One of the ways a play becomes a classic is that it speaks to us in new ways as we progress through our lives. When I first met Into the Woods, I was a new parent—full of hope and terror about what the stories of my children’s lives would be.
Like most new parents, I believed I could shape their story—decide which fairy tale they would live in. I connected to the Baker and the Baker’s Wife’s journey strongly, delighted in their Act One happy ending, and felt like the play’s darker Act Two was too cruel. Surely happily ever after is possible!
Ava Francis (Milky White), Rudy Martinez (The Baker) and Shannan Steele (The Baker's Wife), photo by Jamie Kraus Photography
As I write this, more than thirty years later, I feel compassion for the Witch. Sure, she does some terrible stuff, but she wants to protect her child from the pain of the world and she doesn’t know how to love and also let go, a lesson I am still learning.
Nicole deBree (The Witch), photo by Jamie Kraus Photography
Now, the play’s second act moves me so much. I relate to the feeling of loss that characters experience alongside the beauty of making a new story and a new family within the realities, not the fairy tales, of life.
I like to imagine a young person who has never seen this play, coming to the theatre for our production; maybe he relates to Little Red and her story gives him courage to begin to head out on exciting and scary journeys. Maybe she sees herself in Cinderella’s Prince, in love with love but missing out on real connections. And I think about audience members who have lost life partners or a child, and need to be reminded that they are not alone.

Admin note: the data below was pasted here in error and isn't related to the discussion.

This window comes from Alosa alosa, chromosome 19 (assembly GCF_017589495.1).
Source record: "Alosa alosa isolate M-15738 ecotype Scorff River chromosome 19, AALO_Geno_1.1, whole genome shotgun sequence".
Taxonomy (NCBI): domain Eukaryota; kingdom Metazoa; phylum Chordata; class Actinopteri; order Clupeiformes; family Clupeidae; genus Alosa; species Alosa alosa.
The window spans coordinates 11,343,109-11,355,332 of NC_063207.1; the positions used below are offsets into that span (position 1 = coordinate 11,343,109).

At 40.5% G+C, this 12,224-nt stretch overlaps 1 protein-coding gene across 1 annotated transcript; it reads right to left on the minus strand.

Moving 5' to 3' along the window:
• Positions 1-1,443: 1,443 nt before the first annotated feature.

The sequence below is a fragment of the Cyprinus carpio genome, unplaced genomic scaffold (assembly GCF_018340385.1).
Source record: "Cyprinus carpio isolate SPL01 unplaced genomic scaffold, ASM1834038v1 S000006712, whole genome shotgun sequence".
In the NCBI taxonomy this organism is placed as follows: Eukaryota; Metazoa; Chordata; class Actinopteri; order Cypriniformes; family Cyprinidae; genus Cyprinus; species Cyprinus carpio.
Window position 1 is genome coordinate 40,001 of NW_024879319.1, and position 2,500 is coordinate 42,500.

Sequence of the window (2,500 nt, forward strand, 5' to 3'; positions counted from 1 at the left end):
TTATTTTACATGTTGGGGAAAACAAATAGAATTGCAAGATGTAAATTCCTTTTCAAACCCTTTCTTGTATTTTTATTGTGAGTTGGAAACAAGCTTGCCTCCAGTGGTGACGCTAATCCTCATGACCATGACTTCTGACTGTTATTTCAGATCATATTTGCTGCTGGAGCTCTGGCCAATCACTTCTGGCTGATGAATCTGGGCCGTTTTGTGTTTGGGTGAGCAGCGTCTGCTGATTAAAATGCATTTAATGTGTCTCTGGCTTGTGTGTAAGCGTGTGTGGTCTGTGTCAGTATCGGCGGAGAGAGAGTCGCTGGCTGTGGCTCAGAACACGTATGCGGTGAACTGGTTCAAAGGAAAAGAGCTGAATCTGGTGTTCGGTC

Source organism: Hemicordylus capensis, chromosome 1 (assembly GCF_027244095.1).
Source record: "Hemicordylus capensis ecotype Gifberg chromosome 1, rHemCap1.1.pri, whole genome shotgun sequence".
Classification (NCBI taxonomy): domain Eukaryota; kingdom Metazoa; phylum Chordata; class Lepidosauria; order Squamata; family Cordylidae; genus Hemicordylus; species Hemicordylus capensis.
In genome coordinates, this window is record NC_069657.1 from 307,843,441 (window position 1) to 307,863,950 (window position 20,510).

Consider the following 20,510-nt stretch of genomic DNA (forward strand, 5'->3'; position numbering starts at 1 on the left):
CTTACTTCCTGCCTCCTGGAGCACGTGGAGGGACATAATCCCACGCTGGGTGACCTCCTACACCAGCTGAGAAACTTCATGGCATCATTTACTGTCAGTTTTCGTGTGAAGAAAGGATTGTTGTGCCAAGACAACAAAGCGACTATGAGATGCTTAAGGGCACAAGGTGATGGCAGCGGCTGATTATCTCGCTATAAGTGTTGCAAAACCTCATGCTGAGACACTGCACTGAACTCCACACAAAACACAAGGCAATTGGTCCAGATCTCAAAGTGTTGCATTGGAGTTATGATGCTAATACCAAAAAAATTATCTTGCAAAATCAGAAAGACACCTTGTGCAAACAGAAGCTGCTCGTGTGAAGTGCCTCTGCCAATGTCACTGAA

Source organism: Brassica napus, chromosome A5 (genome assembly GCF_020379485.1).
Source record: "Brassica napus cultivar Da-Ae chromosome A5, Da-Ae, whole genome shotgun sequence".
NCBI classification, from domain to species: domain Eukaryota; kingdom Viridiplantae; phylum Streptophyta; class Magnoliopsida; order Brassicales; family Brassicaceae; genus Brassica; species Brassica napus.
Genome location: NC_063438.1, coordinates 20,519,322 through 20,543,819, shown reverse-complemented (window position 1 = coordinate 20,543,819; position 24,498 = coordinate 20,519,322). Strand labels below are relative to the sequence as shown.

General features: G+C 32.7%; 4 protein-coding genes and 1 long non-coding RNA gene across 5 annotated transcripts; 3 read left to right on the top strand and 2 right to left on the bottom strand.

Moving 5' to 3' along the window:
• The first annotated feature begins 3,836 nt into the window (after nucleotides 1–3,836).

Stephen Sondheim and James Lapine write classics that will be performed as long as we tell stories on stage. They understand that we’re all hopeful, all flawed, all wandering in the woods and hoping to find our way home.
And Sondheim can write a lyric that sits on top of a perfect piece of music that makes me believe there is, every now and then, something close to perfection in the world.
- Lynne Collins, Into The Woods Director and Arvada Center Artistic Director